Should I join a professional body after my studies?
The ICB is an external examining body and conducts assessments of the qualifications that fall under our scope. We are not a professional body, but we have arrangements with several local and international bodies to grant membership based on specific qualifications achieved through the ICB. You may get additional information on these professional bodies here.
So what is a professional body?
Firstly, a professional body is usually a non-profit organisation seeking to further a particular profession, the interests of individuals engaged in that profession and the public interest. The second definition is that it is an organisation set up to represent and promote the interests of its members in their specialised area of work.
The typical structure of a professional body
An executive board manages a professional body with an elected chairperson. The Board is responsible for setting the strategic direction of the body. In addition to the board, there are generally several sub-committees set up by the board to represent special interest groups, for example, academics, finance, members etc.
Traditionally, professional bodies have a membership structure with accompanying designations that a member in good standing can use after their name. Most professional bodies provide benefits to their members, which vary depending on the individual membership you choose. However, most bodies have a communication strategy which typically encompasses magazines, e-zines, newsletters, websites and emails.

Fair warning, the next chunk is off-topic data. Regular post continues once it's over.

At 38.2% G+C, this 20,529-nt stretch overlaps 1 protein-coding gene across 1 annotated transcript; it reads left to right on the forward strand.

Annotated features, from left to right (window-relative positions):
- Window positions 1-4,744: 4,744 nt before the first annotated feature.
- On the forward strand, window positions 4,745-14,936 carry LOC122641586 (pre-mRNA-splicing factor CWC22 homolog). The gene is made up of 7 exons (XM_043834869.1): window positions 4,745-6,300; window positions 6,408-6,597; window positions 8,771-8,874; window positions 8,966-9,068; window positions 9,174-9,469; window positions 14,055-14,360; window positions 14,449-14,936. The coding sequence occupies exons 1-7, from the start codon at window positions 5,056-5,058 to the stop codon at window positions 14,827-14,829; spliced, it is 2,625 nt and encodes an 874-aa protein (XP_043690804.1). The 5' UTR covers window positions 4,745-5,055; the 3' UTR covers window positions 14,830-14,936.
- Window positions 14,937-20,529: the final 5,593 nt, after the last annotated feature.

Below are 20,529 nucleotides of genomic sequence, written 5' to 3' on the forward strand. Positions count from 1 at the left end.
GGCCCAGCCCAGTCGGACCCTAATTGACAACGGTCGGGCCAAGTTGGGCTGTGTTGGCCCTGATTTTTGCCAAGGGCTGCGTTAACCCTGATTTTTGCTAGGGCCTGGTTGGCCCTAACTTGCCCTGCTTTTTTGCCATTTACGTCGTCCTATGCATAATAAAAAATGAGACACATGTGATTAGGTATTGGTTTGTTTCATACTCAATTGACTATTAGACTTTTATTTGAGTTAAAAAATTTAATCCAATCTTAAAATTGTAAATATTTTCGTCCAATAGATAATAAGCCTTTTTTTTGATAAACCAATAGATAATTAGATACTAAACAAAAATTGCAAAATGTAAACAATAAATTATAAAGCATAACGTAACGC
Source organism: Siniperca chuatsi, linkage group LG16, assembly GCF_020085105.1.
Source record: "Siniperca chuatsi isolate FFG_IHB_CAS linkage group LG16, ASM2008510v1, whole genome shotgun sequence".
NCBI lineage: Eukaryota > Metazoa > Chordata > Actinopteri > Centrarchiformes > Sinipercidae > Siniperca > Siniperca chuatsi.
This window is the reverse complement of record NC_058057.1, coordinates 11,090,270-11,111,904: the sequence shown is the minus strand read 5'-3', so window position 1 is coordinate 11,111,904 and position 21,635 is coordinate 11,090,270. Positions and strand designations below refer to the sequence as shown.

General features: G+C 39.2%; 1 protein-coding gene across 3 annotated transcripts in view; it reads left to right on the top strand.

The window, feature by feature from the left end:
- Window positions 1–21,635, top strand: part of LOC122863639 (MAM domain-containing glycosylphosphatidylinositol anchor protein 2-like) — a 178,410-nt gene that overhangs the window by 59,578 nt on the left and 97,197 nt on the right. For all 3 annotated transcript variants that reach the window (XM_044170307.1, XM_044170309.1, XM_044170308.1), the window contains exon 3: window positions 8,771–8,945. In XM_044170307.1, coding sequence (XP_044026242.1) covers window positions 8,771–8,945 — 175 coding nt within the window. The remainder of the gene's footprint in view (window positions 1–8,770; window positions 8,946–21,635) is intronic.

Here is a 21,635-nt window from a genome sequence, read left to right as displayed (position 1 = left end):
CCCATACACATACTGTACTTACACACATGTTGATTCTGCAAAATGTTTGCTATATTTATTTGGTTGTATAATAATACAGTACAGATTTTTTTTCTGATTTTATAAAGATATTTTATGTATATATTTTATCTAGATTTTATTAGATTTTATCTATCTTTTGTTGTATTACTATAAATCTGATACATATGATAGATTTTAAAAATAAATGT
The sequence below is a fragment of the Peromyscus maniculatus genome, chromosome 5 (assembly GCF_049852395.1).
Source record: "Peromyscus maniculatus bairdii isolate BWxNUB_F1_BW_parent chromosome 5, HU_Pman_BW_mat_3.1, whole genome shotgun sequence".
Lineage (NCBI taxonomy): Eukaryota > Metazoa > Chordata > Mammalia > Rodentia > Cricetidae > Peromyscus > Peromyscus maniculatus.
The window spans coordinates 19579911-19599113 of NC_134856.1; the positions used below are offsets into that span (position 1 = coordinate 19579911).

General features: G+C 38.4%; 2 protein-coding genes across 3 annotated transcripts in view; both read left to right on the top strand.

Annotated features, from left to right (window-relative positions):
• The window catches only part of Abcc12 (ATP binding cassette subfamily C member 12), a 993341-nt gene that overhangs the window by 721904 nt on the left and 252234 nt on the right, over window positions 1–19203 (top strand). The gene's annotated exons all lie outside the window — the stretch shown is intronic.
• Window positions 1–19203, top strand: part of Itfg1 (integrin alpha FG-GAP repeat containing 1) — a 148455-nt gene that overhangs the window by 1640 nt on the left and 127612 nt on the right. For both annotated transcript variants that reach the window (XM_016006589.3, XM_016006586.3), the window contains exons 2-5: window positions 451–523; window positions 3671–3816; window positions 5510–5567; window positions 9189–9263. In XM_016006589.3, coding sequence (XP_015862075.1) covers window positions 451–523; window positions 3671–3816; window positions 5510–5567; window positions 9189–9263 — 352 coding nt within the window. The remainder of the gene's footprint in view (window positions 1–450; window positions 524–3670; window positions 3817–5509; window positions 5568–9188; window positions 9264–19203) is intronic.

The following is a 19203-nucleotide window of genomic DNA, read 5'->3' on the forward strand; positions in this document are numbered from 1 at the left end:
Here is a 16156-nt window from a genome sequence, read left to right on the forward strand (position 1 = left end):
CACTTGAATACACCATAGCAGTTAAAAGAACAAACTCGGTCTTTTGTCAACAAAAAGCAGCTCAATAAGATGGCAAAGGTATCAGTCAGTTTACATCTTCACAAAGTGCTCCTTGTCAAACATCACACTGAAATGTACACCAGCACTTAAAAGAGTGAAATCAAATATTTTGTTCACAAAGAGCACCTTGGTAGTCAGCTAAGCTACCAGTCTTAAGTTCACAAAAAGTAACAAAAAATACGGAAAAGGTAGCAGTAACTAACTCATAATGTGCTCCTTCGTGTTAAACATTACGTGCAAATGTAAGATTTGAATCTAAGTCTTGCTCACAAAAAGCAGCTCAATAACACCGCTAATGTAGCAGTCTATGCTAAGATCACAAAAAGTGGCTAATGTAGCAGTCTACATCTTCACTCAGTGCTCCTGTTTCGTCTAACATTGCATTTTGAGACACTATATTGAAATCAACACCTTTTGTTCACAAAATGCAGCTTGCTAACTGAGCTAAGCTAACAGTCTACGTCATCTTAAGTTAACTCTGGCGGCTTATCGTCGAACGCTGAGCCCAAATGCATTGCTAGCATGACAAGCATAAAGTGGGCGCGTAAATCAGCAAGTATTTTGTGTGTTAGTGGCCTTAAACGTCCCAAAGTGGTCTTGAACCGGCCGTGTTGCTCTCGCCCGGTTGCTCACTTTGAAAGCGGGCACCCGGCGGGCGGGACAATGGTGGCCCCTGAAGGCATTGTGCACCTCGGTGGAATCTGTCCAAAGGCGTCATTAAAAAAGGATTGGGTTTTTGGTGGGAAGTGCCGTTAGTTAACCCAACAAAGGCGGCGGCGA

What are the advantages of joining one?
There are several reasons why a professional would join a professional body, namely
- To be formally recognised as a professional in your chosen field
- Gaining a professional designation often helps you get a more senior and possibly a higher paid job
- Being able to network with others in your field
- Get support for lifelong learning, as continuing professional development is essential to retain your membership
- Have access to technical knowledge and support
- Being able to contribute your expertise when new legislation, regulations or policies need to be put together or are out for public comment
- Being able to promote your industry amongst colleagues and peers
- Being able to mentor new entrants to the profession to aid them in their development and career path
The disadvantages of joining a professional body
Although we strongly recommend that you consider becoming a member of a professional body, you need to be aware of some of the disadvantages, which are:
- Membership fees can be expensive, especially if you are a member of more than one
- Most bodies require you to hold a recognised registered qualification and have the relevant work experience
- Members must adhere to the body’s code of conduct, but non-members can act unethically as a code of conduct does not bind them
- Many bodies require their members to undergo a set number of hours of continuing professional development programmes per year, which could become costly
- You may feel obligated to volunteer to sit on committees which could be problematic when working full-time and having family commitments
With the above being said, we still recommend that you consider becoming a member that best suits your profession.
To see a list of recommended bodies, please click here.